to The Calhoun Industrial School Exhibit
Sir John Herschel (1792-1871)
was the first scientist to publish a description of the cyanotype
process. In addition to being well-known as a astronomer, Herschel
is also credited with the discovery of sodium thiosulphate as
a means of fixing a photographic image on paper and preventing
it from fading.
Herschel's wrote the following
in his notebook now housed in the Science Museum, London:
Jan. 29 . Experiments
tried within the last few days since hearing of Daguerre's secret
and that Fox Talbot has also got something of the same kind...
Three requisites: (1) Very susceptible paper; (2) Very perfect
camera; (3) Means of arresting the further action.
Tried hypsulphite of soda to
arrest action of light by washing away all of the chloride of
silver or other silvering salt. Succeeds perfectly. Papers 1/2
acted on 1/2 guarded from light by covering with pasteboard,
were when withdrawn from sunlight, then well washed in pure
water - dried, and again exposed. The darkened half remained
dark, the white half white, after any exposure, as if they had
been painted in speia... Thus Daguerre's problem is so far solved.
Almost all photographic processes
rely on Herschel's discovery. It was also Herschel who suggested
the name "photography" instead of the previously used
Cyanotype was the first photographic
process to be used to illustrate a book. The first woman photographer,
Anna Atkins, used cyanotypes to illustrate her book, Cyanotypes
of British and Foreign Flowering Plants and Ferns. This was
also the first book of printed photographs and text.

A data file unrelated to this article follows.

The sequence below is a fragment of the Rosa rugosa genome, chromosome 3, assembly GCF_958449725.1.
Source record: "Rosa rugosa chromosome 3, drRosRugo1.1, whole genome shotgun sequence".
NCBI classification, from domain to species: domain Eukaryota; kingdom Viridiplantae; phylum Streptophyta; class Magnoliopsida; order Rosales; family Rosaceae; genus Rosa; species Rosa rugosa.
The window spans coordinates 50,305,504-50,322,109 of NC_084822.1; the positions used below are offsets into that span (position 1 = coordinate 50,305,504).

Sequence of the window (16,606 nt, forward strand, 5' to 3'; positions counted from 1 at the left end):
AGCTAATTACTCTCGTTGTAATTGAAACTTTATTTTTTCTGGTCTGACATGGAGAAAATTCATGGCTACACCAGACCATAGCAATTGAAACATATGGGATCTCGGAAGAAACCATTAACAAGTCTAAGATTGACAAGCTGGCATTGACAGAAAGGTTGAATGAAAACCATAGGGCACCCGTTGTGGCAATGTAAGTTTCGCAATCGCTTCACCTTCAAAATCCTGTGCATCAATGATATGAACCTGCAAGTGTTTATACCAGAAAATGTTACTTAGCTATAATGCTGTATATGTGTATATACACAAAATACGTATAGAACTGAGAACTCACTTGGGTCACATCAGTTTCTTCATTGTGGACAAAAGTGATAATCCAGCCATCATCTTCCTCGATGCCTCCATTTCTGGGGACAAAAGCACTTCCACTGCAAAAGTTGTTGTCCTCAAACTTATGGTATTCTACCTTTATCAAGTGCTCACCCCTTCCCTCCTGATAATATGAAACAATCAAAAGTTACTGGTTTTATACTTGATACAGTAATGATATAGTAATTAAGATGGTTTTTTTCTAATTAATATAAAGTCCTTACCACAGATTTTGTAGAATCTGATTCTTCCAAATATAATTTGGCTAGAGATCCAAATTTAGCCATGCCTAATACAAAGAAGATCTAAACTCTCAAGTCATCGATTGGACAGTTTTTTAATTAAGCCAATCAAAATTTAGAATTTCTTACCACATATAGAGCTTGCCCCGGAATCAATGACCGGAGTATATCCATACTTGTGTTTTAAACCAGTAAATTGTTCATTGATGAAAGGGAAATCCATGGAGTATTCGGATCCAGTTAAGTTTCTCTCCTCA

Sodium thiosulphate is
erroneously known as sodium hyposulphite or hypo and was
crucial to the development of photography and is still used
in certain photographic techniques today. This method uses
two simple compounds of iron to make light sensitive material.
The print that results from this chemical is cyan blue in
color, thus giving the process its name.
Cyanotypes use ultra-violet light
or sunlight to expose the image.A chemical mixture is used to
coat the paper and allowed to dry. An object or image is then
exposed on the paper in sunlight. The paper is washed under cool
running water and allowed to dry. The blue color ranges from pale
to deep blue tones.
Herschel is also known for his
development of the blueprint, a method for copying architectural
drawings. Like cyanotypes, blueprint paper begins white and is
then coated with light-sensitive chemicals. A translucent sheet
on which the architectural diagrams have been drawn is placed
over the paper; a strong light is then directed through the translucent
sheet onto the paper. Those portions of the paper exposed to the
light become blue when washed in water, while areas protected
from light by the drawing's lines do not. The result is a white-line
print on blue paper.